NEW BEDFORD (WBSM) — Three New Bedford city councilors are proposing a plan to purchase dilapidated nursing homes in the city and turn them into properties used for new housing developments.

Councilors at Large Ian Abreu and Noami Carney, along with Ward 3 Councilor Shawn Oliver, introduced a motion to the city council during Thursday night's meeting that asks Mayor Jon Mitchell’s administration to look into leasing or purchasing the nursing home facilities in the city that are closed, such as the former Hallmark Nursing Home on Rockdale Avenue and the former Sassaquin Nursing Home on Acushnet Avenue.

The council voted 10-0 to refer the motion to the Special Committee on Affordable Housing and Homeless Affairs for further conversation. Ward 2 Councilor Maria Giesta was absent from the meeting due to illness.

According to Councilor Abreu, purchasing these buildings would lead to a refurbishment effort to place them back on the market. Private investors and developers would then buy said buildings and create housing units. Abreu added if a developer does buy the property, the City of New Bedford would earn a net profit from its purchase.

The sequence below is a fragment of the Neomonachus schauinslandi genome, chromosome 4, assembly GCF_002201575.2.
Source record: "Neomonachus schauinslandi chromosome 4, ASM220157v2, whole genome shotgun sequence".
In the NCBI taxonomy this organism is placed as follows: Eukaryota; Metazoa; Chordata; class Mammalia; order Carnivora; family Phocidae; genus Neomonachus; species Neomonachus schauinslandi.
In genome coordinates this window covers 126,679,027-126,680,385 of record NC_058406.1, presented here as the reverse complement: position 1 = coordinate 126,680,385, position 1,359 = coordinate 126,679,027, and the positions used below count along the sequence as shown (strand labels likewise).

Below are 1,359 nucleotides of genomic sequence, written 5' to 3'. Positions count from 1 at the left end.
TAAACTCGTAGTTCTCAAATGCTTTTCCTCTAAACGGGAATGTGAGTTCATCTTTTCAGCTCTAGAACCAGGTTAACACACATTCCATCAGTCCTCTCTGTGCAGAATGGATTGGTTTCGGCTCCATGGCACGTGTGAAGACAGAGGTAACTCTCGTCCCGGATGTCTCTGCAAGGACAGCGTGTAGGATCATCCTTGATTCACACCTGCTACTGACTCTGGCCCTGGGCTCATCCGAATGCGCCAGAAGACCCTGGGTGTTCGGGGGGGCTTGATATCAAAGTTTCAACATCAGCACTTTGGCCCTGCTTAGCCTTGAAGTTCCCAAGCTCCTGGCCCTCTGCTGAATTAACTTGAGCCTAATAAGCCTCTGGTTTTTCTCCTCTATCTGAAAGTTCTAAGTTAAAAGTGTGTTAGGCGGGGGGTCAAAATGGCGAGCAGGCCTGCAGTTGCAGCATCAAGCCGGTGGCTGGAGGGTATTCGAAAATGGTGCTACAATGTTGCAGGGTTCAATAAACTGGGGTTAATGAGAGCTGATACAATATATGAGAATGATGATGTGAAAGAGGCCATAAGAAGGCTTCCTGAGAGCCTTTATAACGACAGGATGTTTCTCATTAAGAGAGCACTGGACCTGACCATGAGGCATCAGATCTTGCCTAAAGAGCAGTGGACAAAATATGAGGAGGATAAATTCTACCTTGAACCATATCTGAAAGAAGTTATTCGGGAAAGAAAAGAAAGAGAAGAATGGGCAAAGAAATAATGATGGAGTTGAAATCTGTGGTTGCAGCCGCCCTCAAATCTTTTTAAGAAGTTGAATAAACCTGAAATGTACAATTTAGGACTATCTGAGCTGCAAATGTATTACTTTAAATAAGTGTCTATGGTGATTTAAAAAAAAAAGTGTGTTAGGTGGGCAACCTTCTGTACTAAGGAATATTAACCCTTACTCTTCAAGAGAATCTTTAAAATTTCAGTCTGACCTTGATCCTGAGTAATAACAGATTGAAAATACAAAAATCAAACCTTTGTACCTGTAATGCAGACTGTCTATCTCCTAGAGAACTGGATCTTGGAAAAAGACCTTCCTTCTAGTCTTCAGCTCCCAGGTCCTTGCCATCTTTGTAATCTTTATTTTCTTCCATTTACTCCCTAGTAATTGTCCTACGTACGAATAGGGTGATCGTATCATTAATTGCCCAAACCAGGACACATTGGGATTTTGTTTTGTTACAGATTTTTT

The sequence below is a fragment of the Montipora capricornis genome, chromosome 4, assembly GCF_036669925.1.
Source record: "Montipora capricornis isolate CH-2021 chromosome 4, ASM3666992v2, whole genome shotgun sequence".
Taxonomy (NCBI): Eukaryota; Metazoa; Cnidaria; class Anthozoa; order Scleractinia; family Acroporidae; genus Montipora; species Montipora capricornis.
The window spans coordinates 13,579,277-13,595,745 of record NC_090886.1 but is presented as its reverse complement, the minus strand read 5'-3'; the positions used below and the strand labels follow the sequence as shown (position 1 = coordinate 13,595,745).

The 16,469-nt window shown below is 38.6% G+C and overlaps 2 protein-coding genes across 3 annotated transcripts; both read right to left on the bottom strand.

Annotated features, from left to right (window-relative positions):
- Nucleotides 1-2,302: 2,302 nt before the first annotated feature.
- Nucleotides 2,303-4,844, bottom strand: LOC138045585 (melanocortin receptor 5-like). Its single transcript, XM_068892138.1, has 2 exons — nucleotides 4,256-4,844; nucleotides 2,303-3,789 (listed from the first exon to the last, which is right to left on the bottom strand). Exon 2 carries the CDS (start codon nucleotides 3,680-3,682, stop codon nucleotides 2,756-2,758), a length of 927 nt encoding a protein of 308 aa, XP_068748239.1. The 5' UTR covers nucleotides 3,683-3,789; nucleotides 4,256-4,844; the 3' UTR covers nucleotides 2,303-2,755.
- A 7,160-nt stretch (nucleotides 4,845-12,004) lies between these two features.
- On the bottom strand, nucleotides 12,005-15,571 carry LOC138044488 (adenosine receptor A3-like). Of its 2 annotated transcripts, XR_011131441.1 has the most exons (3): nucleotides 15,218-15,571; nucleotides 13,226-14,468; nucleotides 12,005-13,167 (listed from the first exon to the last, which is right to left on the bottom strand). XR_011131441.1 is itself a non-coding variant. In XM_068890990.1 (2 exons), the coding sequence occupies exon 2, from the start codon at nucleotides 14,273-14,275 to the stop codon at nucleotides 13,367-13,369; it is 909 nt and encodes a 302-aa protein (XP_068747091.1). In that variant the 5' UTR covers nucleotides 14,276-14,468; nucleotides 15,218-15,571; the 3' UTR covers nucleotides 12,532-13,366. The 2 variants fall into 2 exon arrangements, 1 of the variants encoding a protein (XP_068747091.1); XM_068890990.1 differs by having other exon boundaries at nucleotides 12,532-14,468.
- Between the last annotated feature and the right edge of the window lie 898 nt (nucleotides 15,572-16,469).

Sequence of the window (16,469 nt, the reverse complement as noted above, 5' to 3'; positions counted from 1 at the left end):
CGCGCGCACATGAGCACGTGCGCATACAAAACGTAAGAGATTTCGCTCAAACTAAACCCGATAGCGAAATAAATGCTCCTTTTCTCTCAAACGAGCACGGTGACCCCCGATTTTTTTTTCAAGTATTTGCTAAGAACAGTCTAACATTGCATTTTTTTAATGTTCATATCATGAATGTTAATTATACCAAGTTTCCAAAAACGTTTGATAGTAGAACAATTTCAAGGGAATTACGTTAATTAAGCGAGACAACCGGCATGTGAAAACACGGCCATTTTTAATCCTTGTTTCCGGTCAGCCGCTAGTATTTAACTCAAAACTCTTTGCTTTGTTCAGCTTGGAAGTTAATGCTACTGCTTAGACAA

"Any time the City can find surplus inventories in the private sector that are dilapidated, I think it would be unwise for us to not engage in some discussion with property owners," Abreu said. "We would buy the property, put out a Request for Proposal for developers, have them buy the property from the City, which then makes us a profit because we developed it."

The proposal from the councilors comes a day after Mitchell vetoed a non-binding ballot resolution asking voters if they would like to see the City create a rent stabilization plan. Mitchell has not commented on the proposed purchasing. The council expects to attempt an override of this veto in a future meeting.

Councilor Oliver voted against the rent stabilization question and Abreu said he plans to sustain the veto. Despite their opposition, both councilors acknowledged the City must address its lack of housing stock and rising rent rates.

"We can walk and chew gum at the same time," Abreu said. "The reality is, there is a need for housing, whether its development, affordable, workforce and market rate. With more housing, people are going to come here, get jobs, and start new families."

Councilor at Large Shane Burgo, who proposed the rent stabilization question, said he was open to the idea from the trio. He said, however, that he wants to ensure the buildings are bought by a private developer.

"We don't want this off the tax rolls," he said "We don't want it to be owned by the City forever."

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